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Question: Solve the cryptarythmetic problem in Figure 6.2 by hand, using the strategy of backtracking with forward checking and the MRV and least-constraining-value heuristics.

In a cryptarythmetic problem, each of the letters are unknown numbers; usually different ones.

The C variables are carries, so one mathematical sentence that occurs will be

O + O = R * X_1, where O and R are between 0 and 9 inclusive, and X_1 has the domain { 0, 1 }.

I'm trying to understand how to approach this problem with "backtracking with forward checking and the MRV and least-constraining-value heuristics."

In a cryptarythmetic problem, each of the letters are unknown numbers; usually different ones.

The C variables are carries, so one mathematical sentence that occurs will be

O + O = R * X_1, where O and R are between 0 and 9 inclusive, and X_1 has the domain { 0, 1 }.

I'm trying to understand how to approach this problem with "backtracking with forward checking and the MRV and least-constraining-value heuristics."

Forward checking: "Whenever a variable X is assigned, the forward-checking process establishes arc-consistency for it: for each unassigned variable Y that is connected to X by a constraint, delete from Y's domain any value that is inconsistent with the value chosen for X."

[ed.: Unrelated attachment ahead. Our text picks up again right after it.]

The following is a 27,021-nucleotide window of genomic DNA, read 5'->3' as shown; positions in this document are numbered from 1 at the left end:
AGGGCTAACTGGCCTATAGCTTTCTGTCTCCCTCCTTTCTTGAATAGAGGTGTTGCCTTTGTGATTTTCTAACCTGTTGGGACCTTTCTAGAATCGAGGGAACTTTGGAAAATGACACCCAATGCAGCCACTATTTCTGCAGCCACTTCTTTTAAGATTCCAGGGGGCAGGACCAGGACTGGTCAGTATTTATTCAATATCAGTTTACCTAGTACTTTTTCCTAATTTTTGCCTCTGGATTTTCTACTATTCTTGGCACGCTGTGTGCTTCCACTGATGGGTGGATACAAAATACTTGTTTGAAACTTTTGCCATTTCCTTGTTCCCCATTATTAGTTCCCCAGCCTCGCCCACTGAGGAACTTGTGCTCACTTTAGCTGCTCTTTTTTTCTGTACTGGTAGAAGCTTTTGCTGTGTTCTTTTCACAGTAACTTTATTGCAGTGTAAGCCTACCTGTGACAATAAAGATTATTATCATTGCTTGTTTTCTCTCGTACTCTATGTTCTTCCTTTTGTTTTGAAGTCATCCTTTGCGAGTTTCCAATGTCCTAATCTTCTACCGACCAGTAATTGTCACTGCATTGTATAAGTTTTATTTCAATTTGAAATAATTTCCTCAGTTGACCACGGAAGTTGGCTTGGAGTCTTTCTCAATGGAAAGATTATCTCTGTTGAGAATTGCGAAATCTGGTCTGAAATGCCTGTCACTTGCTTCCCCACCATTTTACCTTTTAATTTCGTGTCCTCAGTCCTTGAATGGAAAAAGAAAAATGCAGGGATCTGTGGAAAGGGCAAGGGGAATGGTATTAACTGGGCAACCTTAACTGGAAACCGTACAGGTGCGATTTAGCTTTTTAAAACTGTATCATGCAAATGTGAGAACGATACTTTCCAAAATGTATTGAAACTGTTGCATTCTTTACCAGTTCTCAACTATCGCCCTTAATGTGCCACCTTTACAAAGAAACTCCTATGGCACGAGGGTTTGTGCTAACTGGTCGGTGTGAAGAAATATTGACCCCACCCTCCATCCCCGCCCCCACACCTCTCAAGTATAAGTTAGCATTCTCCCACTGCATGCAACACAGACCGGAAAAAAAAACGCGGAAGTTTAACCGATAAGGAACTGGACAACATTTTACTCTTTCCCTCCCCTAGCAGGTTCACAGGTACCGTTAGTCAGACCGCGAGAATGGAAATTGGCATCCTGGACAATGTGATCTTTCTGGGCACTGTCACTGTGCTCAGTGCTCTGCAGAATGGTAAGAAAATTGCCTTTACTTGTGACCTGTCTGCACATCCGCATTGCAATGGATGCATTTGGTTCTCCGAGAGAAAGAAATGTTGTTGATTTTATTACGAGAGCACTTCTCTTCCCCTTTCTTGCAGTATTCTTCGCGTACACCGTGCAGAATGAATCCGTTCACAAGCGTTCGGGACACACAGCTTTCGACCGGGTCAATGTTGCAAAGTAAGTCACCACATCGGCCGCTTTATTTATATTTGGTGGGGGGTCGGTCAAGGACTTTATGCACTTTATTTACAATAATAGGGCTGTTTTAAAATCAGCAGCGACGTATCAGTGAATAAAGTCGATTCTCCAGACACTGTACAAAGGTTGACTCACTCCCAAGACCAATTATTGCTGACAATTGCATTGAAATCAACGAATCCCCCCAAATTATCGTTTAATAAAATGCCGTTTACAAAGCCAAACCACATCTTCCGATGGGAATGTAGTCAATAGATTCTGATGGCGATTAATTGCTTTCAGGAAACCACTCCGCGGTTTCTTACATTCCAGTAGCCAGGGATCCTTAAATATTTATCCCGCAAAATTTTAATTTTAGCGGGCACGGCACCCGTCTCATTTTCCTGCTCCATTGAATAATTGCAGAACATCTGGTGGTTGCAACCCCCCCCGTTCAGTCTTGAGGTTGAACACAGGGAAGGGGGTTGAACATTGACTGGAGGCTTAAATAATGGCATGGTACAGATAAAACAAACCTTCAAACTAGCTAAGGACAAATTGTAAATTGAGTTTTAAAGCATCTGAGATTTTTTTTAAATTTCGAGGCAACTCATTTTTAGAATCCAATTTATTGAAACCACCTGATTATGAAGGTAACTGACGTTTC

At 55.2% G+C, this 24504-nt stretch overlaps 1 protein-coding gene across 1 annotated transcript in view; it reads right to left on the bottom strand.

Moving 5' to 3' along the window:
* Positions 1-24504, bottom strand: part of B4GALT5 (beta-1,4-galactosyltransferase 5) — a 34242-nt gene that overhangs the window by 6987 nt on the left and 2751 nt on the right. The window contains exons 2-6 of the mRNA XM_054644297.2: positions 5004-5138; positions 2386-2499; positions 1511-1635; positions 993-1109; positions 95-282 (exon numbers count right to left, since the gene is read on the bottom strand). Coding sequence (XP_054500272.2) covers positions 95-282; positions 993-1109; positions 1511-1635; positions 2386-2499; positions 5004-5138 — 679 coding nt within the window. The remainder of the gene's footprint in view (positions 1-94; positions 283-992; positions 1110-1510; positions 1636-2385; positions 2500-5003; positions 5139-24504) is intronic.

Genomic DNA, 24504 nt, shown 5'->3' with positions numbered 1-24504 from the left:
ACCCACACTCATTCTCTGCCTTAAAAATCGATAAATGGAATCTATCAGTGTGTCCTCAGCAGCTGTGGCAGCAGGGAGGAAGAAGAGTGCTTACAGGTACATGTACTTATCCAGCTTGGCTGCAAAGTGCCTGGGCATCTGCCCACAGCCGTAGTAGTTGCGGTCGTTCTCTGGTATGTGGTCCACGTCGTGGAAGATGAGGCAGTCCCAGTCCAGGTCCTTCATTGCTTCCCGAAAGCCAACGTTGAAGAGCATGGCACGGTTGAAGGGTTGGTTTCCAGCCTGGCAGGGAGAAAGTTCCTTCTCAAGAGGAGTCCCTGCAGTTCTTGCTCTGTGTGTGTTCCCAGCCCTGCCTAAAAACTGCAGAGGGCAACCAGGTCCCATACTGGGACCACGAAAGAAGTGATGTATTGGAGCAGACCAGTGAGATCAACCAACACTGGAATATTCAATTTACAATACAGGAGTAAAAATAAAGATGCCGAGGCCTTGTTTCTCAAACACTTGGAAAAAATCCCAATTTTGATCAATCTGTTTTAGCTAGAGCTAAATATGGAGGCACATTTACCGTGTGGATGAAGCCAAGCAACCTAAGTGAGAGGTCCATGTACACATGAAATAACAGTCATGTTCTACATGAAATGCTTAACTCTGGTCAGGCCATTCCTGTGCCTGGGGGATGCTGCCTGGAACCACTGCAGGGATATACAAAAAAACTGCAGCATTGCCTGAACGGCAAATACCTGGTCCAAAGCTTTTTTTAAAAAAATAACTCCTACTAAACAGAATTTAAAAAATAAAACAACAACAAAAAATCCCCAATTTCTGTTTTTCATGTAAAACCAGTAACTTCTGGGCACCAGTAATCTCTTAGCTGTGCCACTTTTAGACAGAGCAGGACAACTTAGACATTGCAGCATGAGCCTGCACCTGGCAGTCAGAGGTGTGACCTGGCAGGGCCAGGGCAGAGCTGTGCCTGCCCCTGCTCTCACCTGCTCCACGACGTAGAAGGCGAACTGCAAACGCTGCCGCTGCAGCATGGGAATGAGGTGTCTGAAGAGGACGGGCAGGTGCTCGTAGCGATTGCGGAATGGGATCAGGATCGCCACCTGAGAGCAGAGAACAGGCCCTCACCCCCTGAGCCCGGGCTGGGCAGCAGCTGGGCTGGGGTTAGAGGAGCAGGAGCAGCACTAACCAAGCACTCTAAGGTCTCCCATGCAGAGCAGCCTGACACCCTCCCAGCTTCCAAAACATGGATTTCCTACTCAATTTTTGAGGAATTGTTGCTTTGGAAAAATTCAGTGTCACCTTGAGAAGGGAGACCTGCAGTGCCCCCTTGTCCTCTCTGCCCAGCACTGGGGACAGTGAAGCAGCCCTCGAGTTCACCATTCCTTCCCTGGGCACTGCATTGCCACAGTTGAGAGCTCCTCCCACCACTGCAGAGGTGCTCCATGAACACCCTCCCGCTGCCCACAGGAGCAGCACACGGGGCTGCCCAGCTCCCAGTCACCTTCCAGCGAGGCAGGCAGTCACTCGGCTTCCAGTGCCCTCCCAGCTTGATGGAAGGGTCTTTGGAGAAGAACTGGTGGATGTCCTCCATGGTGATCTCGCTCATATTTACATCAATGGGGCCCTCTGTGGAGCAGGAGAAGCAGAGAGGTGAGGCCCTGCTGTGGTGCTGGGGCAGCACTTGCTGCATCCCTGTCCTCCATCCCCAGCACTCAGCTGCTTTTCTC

MRV: Most constrained variable. "It also has been called the 'most constrained variable' or 'fail-first' heuristic, the latter because it picks a variable that is most likely to cause a failure soon, thereby pruning the search tree. If some variable X has no legal values left, the MRV heuristic will select X and failure will be detected immediately- avoiding pointless searches through other variables."

Least-constraining-value: "Once a variable has been selected, the algorithm must decide on the order in which to examine its values. For this, the least-constraining-value heuristic can be effective in some cases. It prefers the value that rules out the fewest choices for the neighboring variables in the constraint graph."

However, since you mentioned those techniques, do you recognize any similarity with what you do?

Could the way you solve them by hand be made more efficient by applying those principles?

I've forgotten the diagram:

Diagram.PNG

Diagram.PNG

Is that the way you would solve it by hand?

Does seeing the constraints that way make the hand solution easier?

Assign 7 to T.

Therefore, C_3 = 1, F = 1, and O = 4.

Assign 3 to W.

Therefore, U = 6 and C_2 = 0.

O + O = R = 8, with C_1 = 0.

T was revised from 9 to 7.

In all, T = 7, W = 3,

O = 4, F = 1,

U = 6, R = 8,

X_1 = 0, X_2 = 0, and X_3 = 1.

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